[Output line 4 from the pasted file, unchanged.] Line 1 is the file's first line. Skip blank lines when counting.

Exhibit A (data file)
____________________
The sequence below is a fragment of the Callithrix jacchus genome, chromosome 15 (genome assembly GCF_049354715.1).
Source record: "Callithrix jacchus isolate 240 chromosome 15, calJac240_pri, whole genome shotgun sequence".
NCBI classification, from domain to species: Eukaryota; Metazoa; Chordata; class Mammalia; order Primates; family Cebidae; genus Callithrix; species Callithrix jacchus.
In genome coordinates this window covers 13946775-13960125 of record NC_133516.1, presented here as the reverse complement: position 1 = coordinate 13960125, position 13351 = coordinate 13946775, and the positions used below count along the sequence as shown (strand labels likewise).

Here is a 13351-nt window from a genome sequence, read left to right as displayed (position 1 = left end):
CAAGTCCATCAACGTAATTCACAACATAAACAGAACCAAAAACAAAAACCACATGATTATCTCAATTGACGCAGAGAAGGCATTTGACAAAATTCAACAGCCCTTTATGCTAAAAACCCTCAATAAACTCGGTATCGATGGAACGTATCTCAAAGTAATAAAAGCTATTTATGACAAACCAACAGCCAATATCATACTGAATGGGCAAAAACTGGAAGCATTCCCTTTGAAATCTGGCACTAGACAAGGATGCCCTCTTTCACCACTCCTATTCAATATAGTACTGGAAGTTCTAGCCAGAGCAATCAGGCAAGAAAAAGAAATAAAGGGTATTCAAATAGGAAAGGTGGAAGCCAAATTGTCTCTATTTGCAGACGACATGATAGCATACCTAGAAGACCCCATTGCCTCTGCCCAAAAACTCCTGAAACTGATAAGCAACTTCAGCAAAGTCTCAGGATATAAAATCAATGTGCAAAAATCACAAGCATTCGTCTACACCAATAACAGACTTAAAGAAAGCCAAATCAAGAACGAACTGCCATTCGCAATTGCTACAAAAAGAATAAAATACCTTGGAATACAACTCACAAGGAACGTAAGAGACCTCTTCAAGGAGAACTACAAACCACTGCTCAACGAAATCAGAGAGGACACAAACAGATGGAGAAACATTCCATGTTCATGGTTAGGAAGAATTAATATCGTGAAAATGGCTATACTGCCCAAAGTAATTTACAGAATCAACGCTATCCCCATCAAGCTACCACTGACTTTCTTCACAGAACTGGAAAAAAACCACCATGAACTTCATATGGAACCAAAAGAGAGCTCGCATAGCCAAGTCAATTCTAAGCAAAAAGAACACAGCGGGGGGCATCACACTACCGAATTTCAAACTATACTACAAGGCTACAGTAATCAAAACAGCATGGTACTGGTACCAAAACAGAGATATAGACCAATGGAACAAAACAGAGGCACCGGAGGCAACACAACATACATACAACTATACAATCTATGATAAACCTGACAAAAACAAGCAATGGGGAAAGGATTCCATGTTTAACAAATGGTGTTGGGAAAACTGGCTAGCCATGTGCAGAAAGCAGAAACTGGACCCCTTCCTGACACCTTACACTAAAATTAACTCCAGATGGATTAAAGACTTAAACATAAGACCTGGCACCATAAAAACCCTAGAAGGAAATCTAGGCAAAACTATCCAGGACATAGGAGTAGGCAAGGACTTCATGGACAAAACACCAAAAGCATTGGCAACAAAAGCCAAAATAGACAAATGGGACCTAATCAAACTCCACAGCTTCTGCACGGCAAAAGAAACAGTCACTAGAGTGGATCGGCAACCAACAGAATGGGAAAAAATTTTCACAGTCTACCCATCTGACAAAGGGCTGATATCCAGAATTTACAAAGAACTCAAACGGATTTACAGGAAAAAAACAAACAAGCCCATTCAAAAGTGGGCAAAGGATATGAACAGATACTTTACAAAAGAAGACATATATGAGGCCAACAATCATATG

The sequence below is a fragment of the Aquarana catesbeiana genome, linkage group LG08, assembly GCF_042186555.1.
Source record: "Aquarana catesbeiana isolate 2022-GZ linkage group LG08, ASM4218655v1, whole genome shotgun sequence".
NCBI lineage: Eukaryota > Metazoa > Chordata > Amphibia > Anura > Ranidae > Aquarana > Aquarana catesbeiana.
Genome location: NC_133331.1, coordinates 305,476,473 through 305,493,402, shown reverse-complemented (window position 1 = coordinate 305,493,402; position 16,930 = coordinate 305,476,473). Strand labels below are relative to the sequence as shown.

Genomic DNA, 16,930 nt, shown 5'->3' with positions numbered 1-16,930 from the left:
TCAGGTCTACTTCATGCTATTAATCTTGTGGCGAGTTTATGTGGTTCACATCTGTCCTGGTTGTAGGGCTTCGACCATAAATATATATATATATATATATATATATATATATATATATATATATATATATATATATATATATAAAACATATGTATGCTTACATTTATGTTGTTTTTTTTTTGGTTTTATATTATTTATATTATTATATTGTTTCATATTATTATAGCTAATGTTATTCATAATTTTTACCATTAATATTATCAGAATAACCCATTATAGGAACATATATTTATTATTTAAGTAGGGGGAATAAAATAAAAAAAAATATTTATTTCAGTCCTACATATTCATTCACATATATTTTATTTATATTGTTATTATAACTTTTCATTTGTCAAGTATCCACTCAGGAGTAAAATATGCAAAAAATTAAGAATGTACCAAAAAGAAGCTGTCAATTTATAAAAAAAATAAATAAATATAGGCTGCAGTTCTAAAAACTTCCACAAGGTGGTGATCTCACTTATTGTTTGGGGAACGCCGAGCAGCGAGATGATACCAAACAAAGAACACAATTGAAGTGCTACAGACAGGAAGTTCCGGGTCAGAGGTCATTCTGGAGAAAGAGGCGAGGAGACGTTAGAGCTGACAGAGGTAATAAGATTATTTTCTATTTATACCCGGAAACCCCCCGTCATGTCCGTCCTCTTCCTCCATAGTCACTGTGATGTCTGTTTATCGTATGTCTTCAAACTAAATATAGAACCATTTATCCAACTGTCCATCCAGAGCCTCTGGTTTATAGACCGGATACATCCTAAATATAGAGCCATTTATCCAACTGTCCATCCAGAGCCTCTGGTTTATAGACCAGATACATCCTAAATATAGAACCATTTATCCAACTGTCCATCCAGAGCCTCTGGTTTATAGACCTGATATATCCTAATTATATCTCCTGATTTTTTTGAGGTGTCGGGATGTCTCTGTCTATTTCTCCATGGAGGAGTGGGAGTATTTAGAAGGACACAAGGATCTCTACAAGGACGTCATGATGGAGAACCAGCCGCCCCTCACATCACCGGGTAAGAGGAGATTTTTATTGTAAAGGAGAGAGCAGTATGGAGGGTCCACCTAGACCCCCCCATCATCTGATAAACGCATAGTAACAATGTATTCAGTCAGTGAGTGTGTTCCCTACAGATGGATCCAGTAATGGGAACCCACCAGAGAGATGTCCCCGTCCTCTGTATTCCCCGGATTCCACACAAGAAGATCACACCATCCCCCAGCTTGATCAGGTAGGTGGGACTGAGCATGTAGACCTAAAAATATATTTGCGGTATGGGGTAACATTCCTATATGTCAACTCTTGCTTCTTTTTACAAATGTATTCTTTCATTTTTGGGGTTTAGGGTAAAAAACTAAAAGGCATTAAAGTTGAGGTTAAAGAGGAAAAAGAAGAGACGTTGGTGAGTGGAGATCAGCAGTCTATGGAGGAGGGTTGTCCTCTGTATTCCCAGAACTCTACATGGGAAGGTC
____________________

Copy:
In genome coordinates this window covers 13946775-13960125 of record NC_133516.1, presented here as the reverse complement: position 1 = coordinate 13960125, position 13351 = coordinate 13946775, and the positions used below count along the sequence as shown (strand labels likewise).